Director Antoine Fuqua and Denzel Washington, who teamed up together to great financial and critical success with Training Day, are back with their latest film, The Equalizer. Though loosely based on the action show of the same name from the ‘80s, the film’s producer Todd Black admits that it was mostly the title that struck him when deciding to adapt it to a feature film.
“I think it's a great title, especially for the world we're living in today,” Black tells Film Journal International. “There's so much injustice going on, from the little man dealing with the gas company to the big guy at the banks. Rich or poor, we all in our own way wish we had an equalizer. So the title and the meaning behind it were what struck me; we took the concept and the title [from the show]. The rest we made our own."
To make the movie appealing to Washington, Black knew that the film would have to be a slow burning character piece that only turns to action in its later half. “I knew from working with [Washington] in the past that we had to have a complex character who would have contradictions, because Denzel likes contradictions. I knew it had to have consistency, though, and alternate between loud and quiet moments,” Black explains.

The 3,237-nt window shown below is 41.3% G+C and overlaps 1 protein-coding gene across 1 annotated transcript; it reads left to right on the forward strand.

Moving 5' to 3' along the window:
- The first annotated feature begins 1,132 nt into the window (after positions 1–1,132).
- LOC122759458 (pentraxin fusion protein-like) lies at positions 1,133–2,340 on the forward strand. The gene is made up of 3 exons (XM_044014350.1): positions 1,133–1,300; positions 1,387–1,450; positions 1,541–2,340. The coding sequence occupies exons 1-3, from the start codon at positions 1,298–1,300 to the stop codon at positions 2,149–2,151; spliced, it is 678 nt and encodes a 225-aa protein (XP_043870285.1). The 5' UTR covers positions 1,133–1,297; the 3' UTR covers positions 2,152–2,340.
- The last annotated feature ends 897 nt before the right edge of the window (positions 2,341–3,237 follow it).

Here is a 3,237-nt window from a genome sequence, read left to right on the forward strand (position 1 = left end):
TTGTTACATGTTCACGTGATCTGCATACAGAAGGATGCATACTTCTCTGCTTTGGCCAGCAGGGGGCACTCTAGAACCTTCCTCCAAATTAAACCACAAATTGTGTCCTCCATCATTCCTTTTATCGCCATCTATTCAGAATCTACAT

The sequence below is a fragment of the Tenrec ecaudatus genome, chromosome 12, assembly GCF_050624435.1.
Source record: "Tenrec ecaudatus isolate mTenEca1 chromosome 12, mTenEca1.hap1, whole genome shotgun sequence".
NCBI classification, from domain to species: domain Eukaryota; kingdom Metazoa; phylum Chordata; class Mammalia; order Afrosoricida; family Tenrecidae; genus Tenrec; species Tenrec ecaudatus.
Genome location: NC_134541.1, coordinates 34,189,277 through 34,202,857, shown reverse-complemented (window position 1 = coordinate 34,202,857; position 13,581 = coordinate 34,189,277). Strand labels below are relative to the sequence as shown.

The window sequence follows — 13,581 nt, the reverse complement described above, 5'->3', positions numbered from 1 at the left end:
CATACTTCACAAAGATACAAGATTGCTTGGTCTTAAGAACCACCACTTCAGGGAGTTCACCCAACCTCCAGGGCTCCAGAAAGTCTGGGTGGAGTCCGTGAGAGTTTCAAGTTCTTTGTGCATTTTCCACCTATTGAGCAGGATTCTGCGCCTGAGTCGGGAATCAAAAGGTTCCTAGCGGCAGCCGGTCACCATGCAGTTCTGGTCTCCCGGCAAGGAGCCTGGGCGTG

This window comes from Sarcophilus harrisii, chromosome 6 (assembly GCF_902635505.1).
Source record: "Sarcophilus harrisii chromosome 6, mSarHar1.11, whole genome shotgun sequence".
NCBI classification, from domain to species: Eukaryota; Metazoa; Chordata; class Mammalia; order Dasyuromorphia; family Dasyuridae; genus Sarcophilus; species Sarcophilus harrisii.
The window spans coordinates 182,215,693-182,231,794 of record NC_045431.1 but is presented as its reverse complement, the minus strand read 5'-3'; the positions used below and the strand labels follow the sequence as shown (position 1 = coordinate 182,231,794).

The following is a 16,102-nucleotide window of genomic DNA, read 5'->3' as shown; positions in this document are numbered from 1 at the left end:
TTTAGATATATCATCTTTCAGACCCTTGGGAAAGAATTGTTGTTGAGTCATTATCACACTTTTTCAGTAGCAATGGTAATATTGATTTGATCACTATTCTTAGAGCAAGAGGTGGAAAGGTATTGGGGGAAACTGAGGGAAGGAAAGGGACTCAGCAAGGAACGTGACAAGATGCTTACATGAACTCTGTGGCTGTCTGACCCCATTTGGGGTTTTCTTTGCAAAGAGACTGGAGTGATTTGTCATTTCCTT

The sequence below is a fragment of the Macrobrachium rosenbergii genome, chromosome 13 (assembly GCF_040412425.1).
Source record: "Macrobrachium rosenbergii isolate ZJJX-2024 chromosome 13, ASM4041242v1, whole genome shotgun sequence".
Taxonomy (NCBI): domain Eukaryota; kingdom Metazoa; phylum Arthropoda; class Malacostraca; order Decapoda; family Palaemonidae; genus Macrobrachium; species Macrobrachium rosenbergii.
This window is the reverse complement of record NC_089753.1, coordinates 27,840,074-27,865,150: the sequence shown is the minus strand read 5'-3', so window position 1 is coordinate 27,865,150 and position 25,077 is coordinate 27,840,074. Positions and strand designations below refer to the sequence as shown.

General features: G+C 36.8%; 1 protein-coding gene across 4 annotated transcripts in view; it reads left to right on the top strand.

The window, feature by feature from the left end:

“Nowadays movies show so much—they want to hit the audience upside the head before they even get their first bites of popcorn," director Antoine Fuqua adds. "I think it's nice for people to spend time with a character and think, 'Where am I going with this guy? He's interesting, I want to watch him.' That sort of thing is always tricky, balancing the peace with the violence. I think back to older movies like Shane; they didn't have a bunch of explosions right away—they took their time. Shane didn't pick up a gun until the last scene of the movie!"
“The audience always has more patience than you think; they stick with the movie because they're entertained and interested,” Fuqua continues. “That's why Denzel always puts character first. It's like music—you want the song to take its time and get into the groove before the horns and drums kick in."
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